Ivan Eland: With a $17 trillion national debt and war fatigue from Afghanistan, Iraq, and Libya, the American public, as shown by opinion polls, has no stomach for the deep involvement in Syria that the pundits crave.
Joseph Palermo: Today, once again, it feels like we’re being herded into supporting a military action in Syria that will end up, like the Iraq War, making the world an even more dangerous place than it is now. Then, as now, we see influential journalists tripping over themselves to fall into line.
Gareth Porter: The real reason for the Obama administration’s hostility toward the U.N. investigation appears to be the fear that the Syrian government’s decision to allow the team access to the area indicates that it knows that U.N. investigators will not find evidence of a nerve gas attack.
Ivan Eland: I noted that if the United States continues to provide other nations’ security, they have no incentive to provide their own. After all, if someone offered to pay your mortgage, why would you pay it?
Gareth Porter: Rezaeinejad was the fourth Iranian scientist whom the Israelis had tried to assassinate, but what was different about his assassination is the subsequent effort by the Israelis to justify it after the fact.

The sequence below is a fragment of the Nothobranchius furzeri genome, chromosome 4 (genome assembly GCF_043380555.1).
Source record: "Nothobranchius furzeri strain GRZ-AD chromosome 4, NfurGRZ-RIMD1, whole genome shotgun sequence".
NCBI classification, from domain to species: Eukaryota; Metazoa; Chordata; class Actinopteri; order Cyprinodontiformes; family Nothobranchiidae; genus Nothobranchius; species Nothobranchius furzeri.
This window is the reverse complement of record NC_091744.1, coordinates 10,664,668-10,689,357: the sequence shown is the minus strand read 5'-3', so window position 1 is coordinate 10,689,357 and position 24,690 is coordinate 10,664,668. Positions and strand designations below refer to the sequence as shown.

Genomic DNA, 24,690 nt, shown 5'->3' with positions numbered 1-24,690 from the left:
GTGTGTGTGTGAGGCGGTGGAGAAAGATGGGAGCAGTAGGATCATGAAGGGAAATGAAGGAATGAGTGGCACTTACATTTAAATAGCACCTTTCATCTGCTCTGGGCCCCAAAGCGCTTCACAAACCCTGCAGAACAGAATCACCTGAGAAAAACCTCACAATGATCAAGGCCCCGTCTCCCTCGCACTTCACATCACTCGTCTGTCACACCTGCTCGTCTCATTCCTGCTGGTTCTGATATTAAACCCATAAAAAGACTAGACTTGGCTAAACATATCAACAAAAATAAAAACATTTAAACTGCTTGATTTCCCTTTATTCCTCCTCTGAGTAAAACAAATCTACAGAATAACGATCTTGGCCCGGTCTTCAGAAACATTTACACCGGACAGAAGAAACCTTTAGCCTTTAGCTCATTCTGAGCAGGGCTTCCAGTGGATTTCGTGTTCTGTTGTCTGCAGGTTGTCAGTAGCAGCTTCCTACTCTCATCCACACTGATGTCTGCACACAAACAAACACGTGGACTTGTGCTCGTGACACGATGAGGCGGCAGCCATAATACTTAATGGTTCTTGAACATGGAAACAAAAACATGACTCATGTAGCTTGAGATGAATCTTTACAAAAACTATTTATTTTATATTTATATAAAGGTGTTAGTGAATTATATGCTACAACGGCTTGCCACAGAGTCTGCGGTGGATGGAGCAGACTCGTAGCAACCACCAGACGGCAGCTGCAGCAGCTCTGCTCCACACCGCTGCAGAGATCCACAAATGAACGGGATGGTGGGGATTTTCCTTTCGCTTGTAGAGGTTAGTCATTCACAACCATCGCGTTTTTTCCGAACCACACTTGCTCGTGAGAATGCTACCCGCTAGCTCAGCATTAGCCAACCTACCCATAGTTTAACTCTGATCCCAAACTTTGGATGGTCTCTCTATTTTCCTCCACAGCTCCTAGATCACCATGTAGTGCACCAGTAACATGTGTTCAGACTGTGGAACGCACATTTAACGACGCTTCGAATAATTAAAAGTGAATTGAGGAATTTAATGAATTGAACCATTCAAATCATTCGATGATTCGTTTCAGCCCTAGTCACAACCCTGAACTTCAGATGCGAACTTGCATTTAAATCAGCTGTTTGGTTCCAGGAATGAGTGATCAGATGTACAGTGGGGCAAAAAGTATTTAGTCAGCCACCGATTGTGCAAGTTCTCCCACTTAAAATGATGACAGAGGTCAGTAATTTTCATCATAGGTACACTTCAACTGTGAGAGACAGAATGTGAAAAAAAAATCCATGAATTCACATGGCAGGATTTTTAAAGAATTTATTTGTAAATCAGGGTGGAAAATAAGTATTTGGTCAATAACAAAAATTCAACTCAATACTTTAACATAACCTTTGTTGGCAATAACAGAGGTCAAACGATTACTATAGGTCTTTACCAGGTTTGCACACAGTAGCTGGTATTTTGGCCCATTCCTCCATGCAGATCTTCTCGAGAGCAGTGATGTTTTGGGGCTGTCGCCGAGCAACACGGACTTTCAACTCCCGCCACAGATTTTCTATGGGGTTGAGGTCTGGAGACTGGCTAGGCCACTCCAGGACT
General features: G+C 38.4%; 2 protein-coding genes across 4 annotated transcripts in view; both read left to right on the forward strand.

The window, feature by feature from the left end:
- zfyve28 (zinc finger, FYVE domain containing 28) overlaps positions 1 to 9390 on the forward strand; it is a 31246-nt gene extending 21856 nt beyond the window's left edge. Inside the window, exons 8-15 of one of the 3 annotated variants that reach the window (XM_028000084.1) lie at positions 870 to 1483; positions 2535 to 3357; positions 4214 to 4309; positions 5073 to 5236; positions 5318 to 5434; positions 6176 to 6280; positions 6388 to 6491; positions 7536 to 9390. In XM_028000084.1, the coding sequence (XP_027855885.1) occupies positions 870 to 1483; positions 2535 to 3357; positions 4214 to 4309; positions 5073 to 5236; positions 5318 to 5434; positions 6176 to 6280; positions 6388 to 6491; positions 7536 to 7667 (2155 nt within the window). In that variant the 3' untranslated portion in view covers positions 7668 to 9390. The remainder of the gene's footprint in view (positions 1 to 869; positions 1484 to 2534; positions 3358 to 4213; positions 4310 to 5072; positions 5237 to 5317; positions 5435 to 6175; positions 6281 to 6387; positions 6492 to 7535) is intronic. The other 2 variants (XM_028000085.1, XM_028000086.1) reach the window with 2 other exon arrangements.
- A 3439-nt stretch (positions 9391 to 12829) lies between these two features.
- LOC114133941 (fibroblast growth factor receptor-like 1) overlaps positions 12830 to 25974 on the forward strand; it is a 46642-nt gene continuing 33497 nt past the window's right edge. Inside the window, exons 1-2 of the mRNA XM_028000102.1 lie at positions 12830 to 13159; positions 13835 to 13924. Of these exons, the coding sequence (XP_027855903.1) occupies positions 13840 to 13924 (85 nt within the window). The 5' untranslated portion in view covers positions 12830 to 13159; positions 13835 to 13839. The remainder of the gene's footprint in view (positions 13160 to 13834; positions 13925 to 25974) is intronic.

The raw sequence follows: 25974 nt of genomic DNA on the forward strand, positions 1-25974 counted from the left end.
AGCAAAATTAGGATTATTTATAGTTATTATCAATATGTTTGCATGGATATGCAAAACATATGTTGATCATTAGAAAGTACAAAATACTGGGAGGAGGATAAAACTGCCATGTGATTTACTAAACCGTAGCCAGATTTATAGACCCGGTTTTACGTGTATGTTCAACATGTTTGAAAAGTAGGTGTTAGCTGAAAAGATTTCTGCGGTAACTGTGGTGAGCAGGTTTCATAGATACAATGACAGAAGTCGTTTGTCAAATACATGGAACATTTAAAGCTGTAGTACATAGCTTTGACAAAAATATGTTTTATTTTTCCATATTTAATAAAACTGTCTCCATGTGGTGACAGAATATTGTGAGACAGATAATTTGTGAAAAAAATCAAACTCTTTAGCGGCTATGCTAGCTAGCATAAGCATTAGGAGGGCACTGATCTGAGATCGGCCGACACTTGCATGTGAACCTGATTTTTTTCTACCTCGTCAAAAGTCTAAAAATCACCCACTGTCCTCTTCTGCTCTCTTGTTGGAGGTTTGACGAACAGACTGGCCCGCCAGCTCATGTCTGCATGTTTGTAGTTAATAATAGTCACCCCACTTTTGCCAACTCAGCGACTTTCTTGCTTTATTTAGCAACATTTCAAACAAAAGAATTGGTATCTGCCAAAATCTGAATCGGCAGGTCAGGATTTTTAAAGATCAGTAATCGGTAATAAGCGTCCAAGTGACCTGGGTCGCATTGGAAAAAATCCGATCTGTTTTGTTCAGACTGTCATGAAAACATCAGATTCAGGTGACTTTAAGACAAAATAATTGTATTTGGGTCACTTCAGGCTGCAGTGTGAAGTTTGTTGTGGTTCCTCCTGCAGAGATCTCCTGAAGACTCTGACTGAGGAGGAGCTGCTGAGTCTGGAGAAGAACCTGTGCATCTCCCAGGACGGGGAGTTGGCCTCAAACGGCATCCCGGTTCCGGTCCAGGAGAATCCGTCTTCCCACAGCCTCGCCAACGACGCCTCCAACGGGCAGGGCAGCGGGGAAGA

Georgianne Nienaber: The road to the truth about what is happening in the remote region of the Democratic Republic of Congo (DRC) known as Walikale depends now upon a Mwami, a motorbike, and a very determined man named Paluku Mbusa Omer.
Georgianne Nienaber: Some rudimentary help is now on the way to Walikale due to a tight-knit Facebook community that rallied to find a simple solution that will not solve the problem, but might save a life or two.
Carole Bartolotto: The problem with concluding that GMOs are safe is that the argument for their safety rests solely on animal studies. These studies are offered as evidence that the debate over GMOs is over. Nothing could be further from the truth.
Walker Foley: Elected officials seem to think there’s only one side of this property rights argument. The people who live in these communities have rights too, but the oil companies seem to have the jump on [the politicians’] side of the fence.